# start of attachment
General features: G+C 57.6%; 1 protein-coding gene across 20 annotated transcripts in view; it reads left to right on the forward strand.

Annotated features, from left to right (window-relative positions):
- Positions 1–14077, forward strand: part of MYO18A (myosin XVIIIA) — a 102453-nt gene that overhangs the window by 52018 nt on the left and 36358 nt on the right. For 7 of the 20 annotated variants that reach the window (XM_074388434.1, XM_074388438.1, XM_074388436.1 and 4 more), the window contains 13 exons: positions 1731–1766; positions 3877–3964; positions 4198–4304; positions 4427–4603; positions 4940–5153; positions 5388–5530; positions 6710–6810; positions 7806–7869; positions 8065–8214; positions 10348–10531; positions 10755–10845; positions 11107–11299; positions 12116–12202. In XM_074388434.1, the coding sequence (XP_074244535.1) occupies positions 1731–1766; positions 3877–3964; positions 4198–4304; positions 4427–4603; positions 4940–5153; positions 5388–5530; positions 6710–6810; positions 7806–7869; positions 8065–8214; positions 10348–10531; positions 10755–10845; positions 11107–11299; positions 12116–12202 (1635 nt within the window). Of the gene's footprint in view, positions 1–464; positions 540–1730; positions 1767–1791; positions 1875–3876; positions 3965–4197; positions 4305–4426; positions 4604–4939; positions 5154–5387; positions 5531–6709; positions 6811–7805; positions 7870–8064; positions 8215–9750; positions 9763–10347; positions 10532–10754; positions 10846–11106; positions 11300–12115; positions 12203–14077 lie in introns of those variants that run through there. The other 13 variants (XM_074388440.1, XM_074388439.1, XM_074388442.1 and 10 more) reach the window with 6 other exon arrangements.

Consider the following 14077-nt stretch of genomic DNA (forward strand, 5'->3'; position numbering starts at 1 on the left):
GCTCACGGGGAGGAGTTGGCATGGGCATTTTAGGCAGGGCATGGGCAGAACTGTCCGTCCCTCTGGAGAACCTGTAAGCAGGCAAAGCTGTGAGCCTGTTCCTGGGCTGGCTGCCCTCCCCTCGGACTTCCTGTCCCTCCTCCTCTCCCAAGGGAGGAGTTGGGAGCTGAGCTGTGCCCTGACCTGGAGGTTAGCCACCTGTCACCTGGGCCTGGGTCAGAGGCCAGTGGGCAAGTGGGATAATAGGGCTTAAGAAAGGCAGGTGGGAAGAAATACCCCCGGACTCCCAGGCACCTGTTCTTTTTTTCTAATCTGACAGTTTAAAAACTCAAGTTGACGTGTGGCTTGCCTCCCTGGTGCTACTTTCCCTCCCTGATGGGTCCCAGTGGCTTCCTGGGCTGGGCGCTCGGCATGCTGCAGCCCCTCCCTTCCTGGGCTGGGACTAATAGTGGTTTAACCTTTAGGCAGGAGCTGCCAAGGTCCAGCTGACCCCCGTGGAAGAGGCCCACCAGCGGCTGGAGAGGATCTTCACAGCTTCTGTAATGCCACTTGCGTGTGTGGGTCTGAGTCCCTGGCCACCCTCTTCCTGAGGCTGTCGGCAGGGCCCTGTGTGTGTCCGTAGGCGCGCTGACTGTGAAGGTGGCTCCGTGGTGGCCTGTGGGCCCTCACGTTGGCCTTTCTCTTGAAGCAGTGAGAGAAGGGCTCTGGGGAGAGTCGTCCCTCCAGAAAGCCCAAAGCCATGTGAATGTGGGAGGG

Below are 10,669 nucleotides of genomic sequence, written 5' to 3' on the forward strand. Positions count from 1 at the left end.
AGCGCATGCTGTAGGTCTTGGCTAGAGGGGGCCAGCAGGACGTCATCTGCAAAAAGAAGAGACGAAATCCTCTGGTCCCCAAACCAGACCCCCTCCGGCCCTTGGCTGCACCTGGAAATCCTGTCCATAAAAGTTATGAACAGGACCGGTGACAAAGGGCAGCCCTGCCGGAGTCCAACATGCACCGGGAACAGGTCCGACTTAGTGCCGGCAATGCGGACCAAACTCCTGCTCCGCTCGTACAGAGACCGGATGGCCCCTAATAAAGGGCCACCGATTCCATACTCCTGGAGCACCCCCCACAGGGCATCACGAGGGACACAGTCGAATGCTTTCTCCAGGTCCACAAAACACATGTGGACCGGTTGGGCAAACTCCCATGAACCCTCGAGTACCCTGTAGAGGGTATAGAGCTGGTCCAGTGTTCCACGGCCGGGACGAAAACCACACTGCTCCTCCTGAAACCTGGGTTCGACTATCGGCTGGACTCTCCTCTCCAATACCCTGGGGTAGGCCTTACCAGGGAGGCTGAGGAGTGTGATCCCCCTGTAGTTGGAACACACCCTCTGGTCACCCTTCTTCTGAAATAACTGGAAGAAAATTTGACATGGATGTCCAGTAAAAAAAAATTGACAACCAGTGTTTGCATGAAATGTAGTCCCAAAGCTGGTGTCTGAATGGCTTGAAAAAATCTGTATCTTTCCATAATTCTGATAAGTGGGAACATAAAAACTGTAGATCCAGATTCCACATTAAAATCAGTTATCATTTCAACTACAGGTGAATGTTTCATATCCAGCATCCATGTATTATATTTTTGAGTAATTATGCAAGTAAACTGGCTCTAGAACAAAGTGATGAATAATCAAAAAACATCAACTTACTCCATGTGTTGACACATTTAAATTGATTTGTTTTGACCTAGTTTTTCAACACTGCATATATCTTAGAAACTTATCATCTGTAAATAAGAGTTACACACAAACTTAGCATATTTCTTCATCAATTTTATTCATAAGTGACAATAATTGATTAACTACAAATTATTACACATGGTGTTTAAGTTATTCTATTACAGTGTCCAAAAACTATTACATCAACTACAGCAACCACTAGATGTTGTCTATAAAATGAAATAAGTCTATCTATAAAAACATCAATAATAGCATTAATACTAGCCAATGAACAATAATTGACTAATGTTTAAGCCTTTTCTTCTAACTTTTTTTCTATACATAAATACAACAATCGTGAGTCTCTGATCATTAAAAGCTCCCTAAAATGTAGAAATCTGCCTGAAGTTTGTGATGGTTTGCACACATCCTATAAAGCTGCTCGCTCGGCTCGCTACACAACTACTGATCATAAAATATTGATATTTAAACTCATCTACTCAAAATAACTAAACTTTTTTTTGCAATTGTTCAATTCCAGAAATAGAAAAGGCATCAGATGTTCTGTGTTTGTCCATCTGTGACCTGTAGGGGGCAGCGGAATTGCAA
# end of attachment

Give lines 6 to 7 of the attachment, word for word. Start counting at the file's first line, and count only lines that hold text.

Below are 10,669 nucleotides of genomic sequence, written 5' to 3' on the forward strand. Positions count from 1 at the left end.
AGCGCATGCTGTAGGTCTTGGCTAGAGGGGGCCAGCAGGACGTCATCTGCAAAAAGAAGAGACGAAATCCTCTGGTCCCCAAACCAGACCCCCTCCGGCCCTTGGCTGCACCTGGAAATCCTGTCCATAAAAGTTATGAACAGGACCGGTGACAAAGGGCAGCCCTGCCGGAGTCCAACATGCACCGGGAACAGGTCCGACTTAGTGCCGGCAATGCGGACCAAACTCCTGCTCCGCTCGTACAGAGACCGGATGGCCCCTAATAAAGGGCCACCGATTCCATACTCCTGGAGCACCCCCCACAGGGCATCACGAGGGACACAGTCGAATGCTTTCTCCAGGTCCACAAAACACATGTGGACCGGTTGGGCAAACTCCCATGAACCCTCGAGTACCCTGTAGAGGGTATAGAGCTGGTCCAGTGTTCCACGGCCGGGACGAAAACCACACTGCTCCTCCTGAAACCTGGGTTCGACTATCGGCTGGACTCTCCTCTCCAATACCCTGGGGTAGGCCTTACCAGGGAGGCTGAGGAGTGTGATCCCCCTGTAGTTGGAACACACCCTCTGGTCACCCTTCTTCTGAAATAACTGGAAGAAAATTTGACATGGATGTCCAGTAAAAAAAAATTGACAACCAGTGTTTGCATGAAATGTAGTCCCAAAGCTGGTGTCTGAATGGCTTGAAAAAATCTGTATCTTTCCATAATTCTGATAAGTGGGAACATAAAAACTGTAGATCCAGATTCCACATTAAAATCAGTTATCATTTCAACTACAGGTGAATGTTTCATATCCAGCATCCATGTATTATATTTTTGAGTAATTATGCAAGTAAACTGGCTCTAGAACAAAGTGATGAATAATCAAAAAACATCAACTTACTCCATGTGTTGACACATTTAAATTGATTTGTTTTGACCTAGTTTTTCAACACTGCATATATCTTAGAAACTTATCATCTGTAAATAAGAGTTACACACAAACTTAGCATATTTCTTCATCAATTTTATTCATAAGTGACAATAATTGATTAACTACAAATTATTACACATGGTGTTTAAGTTATTCTATTACAGTGTCCAAAAACTATTACATCAACTACAGCAACCACTAGATGTTGTCTATAAAATGAAATAAGTCTATCTATAAAAACATCAATAATAGCATTAATACTAGCCAATGAACAATAATTGACTAATGTTTAAGCCTTTTCTTCTAACTTTTTTTCTATACATAAATACAACAATCGTGAGTCTCTGATCATTAAAAGCTCCCTAAAATGTAGAAATCTGCCTGAAGTTTGTGATGGTTTGCACACATCCTATAAAGCTGCTCGCTCGGCTCGCTACACAACTACTGATCATAAAATATTGATATTTAAACTCATCTACTCAAAATAACTAAACTTTTTTTTGCAATTGTTCAATTCCAGAAATAGAAAAGGCATCAGATGTTCTGTGTTTGTCCATCTGTGACCTGTAGGGGGCAGCGGAATTGCAA